I'm wondering about how a Virtual Memory system could be managed alongside with a MMU when there's the need to mantain some "fixed" addresses in the address space.
For example, when a machine boots up, the CPU starts reading the first instruction from a fixed address (that is mapped to some kind of ROM), then gives addresses to pheriperals (if the Memory Mapped I/O system is used), and then the OS is bootstrapped. I also know that interrupt routines and such things need to be at "fixed" position in memory, and these things are loaded by the OS.
I may think that MMU is disabled in such a process and then it is enabled after the OS loaded.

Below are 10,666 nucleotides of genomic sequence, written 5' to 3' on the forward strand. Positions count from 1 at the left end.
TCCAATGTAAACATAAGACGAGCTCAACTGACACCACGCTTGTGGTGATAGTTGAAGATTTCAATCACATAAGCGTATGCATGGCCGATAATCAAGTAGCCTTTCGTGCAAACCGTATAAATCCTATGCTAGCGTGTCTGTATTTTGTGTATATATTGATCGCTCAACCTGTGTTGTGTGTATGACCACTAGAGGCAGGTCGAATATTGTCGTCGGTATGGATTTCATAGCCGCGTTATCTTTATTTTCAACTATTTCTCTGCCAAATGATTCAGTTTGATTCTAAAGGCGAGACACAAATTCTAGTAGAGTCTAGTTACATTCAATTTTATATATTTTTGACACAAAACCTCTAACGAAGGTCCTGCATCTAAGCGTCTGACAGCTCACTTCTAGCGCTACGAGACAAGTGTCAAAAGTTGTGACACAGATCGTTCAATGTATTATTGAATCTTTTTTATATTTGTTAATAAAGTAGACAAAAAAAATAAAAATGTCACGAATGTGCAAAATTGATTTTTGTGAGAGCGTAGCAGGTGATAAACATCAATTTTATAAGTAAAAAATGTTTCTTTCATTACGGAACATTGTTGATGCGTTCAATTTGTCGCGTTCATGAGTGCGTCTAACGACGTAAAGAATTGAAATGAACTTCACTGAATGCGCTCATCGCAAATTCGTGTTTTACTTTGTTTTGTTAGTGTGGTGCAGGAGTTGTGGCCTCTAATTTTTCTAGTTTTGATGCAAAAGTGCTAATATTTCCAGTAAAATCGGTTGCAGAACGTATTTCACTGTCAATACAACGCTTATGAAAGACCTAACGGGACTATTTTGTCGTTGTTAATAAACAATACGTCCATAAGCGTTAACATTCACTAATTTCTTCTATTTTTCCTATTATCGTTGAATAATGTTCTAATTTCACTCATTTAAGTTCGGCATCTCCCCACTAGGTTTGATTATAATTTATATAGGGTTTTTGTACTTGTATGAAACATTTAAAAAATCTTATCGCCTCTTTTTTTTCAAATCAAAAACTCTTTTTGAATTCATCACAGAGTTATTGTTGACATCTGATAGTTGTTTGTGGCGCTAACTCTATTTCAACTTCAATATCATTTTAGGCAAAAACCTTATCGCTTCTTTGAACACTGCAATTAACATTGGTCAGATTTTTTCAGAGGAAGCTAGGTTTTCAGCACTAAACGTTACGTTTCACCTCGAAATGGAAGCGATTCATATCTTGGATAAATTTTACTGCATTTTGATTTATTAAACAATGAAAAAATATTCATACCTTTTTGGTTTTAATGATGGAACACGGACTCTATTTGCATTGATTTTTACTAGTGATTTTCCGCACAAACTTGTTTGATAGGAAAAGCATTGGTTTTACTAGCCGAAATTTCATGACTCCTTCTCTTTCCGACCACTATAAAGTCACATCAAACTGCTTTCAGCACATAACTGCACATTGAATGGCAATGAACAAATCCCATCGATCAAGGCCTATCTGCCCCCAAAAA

I may think that the processes above uses system address space and that the system address space is not virtualized, despite the user address space actually is.
This will result in a pool of physical addresses that remains the same in order to access I/O peripherals, interrupt routines and so on, and a virtual user space managed by the MMU, where the processes can elaborate all the data they needs to elaborate, demanding to the OS the access to I/O peripherals.
But i'm not sure of these things. So I ask you, when the MMU is actually enabled? Does it deal with all the addresses, or only with the ones of the user space? Is it true that some addresses can bypass the MMU even when the system is running, in order to access fixed memory positions? Or am I missing some important clues?